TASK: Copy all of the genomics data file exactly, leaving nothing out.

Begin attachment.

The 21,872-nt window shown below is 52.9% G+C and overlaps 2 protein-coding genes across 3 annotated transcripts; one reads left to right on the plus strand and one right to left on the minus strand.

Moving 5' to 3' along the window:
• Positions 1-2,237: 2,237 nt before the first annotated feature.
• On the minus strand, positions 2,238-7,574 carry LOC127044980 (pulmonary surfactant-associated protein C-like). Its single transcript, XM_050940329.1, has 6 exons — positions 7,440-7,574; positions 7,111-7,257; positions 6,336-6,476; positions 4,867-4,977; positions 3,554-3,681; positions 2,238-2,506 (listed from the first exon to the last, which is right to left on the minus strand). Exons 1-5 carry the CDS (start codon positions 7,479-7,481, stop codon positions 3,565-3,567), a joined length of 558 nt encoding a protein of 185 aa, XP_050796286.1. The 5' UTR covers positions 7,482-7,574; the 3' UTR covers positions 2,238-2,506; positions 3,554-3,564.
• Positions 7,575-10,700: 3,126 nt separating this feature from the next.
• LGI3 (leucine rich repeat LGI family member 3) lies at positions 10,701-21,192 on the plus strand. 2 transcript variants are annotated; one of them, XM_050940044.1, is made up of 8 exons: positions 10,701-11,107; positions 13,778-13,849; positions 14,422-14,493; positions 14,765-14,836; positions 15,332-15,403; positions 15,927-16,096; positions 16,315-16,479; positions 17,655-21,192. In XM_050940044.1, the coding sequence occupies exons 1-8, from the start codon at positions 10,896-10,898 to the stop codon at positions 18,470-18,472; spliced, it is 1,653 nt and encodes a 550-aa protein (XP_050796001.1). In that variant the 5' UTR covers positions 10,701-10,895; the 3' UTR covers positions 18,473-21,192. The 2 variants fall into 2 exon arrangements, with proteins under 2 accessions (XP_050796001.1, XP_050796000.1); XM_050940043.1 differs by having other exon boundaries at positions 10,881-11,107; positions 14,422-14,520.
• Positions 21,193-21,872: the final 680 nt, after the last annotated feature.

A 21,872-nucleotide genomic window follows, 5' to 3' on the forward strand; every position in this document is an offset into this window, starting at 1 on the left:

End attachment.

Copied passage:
The 21,872-nt window shown below is 52.9% G+C and overlaps 2 protein-coding genes across 3 annotated transcripts; one reads left to right on the plus strand and one right to left on the minus strand.

Moving 5' to 3' along the window:
• Positions 1-2,237: 2,237 nt before the first annotated feature.
• On the minus strand, positions 2,238-7,574 carry LOC127044980 (pulmonary surfactant-associated protein C-like). Its single transcript, XM_050940329.1, has 6 exons — positions 7,440-7,574; positions 7,111-7,257; positions 6,336-6,476; positions 4,867-4,977; positions 3,554-3,681; positions 2,238-2,506 (listed from the first exon to the last, which is right to left on the minus strand). Exons 1-5 carry the CDS (start codon positions 7,479-7,481, stop codon positions 3,565-3,567), a joined length of 558 nt encoding a protein of 185 aa, XP_050796286.1. The 5' UTR covers positions 7,482-7,574; the 3' UTR covers positions 2,238-2,506; positions 3,554-3,564.
• Positions 7,575-10,700: 3,126 nt separating this feature from the next.
• LGI3 (leucine rich repeat LGI family member 3) lies at positions 10,701-21,192 on the plus strand. 2 transcript variants are annotated; one of them, XM_050940044.1, is made up of 8 exons: positions 10,701-11,107; positions 13,778-13,849; positions 14,422-14,493; positions 14,765-14,836; positions 15,332-15,403; positions 15,927-16,096; positions 16,315-16,479; positions 17,655-21,192. In XM_050940044.1, the coding sequence occupies exons 1-8, from the start codon at positions 10,896-10,898 to the stop codon at positions 18,470-18,472; spliced, it is 1,653 nt and encodes a 550-aa protein (XP_050796001.1). In that variant the 5' UTR covers positions 10,701-10,895; the 3' UTR covers positions 18,473-21,192. The 2 variants fall into 2 exon arrangements, with proteins under 2 accessions (XP_050796001.1, XP_050796000.1); XM_050940043.1 differs by having other exon boundaries at positions 10,881-11,107; positions 14,422-14,520.
• Positions 21,193-21,872: the final 680 nt, after the last annotated feature.

A 21,872-nucleotide genomic window follows, 5' to 3' on the forward strand; every position in this document is an offset into this window, starting at 1 on the left: